When you order your free credit score here, you will begin your 7-day trial membership in If you don't cancel your membership within the 7-day trial period*, you will be billed $14.95 for each month that you continue your membership. You may cancel your trial membership anytime within the trial period without charge.

Cancel within 7 days or they start charging. 

Not free.

Not hip.

Smart money has one report on this.

Caveat emptor. Beware of scruffy hipsters with guitars.

Saturday, February 25, 2012

Colleges, cash in on the Downton Abbey craze

For-profit universities are attracting controversy almost as fast as they are attracting students. Wall Street likes the business: low barriers to entry, high profit margins, and product lines that can scale up. Looming threat: increasing government scrutiny.

But there's no denying the rise of these institutions and the change they are forcing on traditional colleges and universities, which already were recognizing the need to adapt to online learning and the needs of older learners.

So just for fun, what name would your pick for a for-profit university? The Franciscan U of the Prairies became Ashford U.  Beaver College became Arcadia University. Trident University became Trident University International.

For profits aren't alone in changing names, as US News reported back in 2009. (And wait a minute....didn't US News itself have a longer name? Oh, yeah.

It's clear that for profit institutions want a name that conveys a strong brand, rootedness, quality, good experience. Harvard is taken, though Harvard itself had no name till a donor by that name left money.  Duke went through several names before accepting a tobacco fortune.

So I'm thinking of a name that conveys lively people, a gorgeous campus, well-dressed leaders,  upwardly-mobile boarders, cool clothes, a nearby pub, a great library, a regal dining hall and, one must have, fox hunting. For differentiation, you need the unique quality of full pursuit of the uneatable. I'm calling it Downtown Abbey University.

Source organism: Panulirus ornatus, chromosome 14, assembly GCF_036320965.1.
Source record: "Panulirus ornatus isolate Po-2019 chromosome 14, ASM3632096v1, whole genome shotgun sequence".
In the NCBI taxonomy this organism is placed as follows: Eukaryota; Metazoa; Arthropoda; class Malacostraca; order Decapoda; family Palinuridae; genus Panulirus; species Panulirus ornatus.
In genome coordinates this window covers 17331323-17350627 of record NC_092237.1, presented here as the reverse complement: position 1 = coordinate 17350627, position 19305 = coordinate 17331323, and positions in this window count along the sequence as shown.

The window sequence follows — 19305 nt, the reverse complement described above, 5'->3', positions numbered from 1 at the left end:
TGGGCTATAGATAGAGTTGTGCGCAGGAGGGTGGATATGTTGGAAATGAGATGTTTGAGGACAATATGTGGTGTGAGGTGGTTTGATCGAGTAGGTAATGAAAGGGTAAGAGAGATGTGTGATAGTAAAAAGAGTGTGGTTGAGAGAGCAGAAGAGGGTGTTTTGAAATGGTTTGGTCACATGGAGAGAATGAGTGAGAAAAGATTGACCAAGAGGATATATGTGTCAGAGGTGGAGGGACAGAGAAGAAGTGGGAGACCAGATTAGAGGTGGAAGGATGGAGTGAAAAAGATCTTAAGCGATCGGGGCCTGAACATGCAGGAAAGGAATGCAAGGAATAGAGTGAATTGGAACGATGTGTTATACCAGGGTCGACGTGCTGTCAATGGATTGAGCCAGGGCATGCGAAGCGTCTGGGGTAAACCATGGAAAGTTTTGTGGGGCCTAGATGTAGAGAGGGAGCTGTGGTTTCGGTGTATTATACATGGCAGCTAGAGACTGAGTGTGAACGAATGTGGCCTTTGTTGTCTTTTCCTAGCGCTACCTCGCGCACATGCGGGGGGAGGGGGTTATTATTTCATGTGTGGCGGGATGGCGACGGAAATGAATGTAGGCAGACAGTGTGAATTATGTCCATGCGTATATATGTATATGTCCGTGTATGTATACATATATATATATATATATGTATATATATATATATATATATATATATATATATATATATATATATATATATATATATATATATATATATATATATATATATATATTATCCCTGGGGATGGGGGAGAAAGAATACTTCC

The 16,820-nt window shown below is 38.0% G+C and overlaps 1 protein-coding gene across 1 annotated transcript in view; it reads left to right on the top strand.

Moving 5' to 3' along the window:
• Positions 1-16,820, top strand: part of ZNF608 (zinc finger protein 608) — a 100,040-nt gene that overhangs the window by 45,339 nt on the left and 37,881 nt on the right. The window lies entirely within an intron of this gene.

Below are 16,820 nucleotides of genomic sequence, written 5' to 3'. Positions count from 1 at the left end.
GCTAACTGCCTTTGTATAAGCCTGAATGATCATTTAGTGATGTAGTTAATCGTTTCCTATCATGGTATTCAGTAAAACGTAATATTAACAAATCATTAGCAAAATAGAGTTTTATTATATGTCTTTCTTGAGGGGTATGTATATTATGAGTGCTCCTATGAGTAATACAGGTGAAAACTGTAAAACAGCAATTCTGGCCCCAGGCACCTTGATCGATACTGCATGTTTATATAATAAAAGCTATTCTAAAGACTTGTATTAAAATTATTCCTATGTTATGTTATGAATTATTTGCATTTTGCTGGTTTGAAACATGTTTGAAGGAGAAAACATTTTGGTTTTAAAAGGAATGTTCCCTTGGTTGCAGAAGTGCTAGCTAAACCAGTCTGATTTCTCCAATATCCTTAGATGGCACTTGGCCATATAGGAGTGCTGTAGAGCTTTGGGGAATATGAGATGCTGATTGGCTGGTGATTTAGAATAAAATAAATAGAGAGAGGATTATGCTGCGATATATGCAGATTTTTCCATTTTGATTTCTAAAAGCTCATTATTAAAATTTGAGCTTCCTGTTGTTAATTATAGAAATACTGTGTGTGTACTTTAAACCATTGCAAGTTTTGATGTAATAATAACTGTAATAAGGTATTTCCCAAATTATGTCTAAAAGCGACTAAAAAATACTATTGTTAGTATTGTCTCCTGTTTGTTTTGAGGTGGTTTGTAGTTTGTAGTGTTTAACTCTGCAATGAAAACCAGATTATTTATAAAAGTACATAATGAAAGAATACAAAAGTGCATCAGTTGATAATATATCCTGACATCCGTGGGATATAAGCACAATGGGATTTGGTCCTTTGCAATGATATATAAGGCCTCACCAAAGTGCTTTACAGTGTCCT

The name says urban and rural, plus people find the campus life irresistible to watch.

Very good, m'Lord.

Tuesday, February 21, 2012

Integrated marketing in higher education: Nice work at Portland State University

I had a chance recently to hear people at Portland State University talk about what they are doing in social media as part of their overall brand marketing. I was impressed.

At the gathering of District 8 of the Council for the Advancement and Support of Education, PSU and others are recognizing that universities face great challenges: greater competition for students, faculty, research dollars and donor support. If you factor in the rise of for-profit universities, online learning and a new thinking in how state and federal governments relate to higher ed -- it's a new world. All the more reason to work harder to differentiate your institution and better tell you story. Success means a strong institutional commitment, a well considered plan and measures, execution by people with authority, message discipline and a relentless focus on evaluation and re-assessment. Oh, and some resources. If you don't invest in this effort, you can be certain of falling behind competitors who are making smart investments.

Here's a link to PSU's marketing page. And check out their photo contest.

The people of PSU said one of their foundations for their marketing was a video that sought to capture the essence of their university. Doing such a video is ambitious and risky. So many institutions are doing these -- so how do you re-invent the messages of academic excellence, the student experience and transformation that awaits those for whom your school is a great fit? What visual "vocabulary" and style do you use?  Here's what PSU did. One noticeable element: they embraced the character and beauty of Portland. What do you think?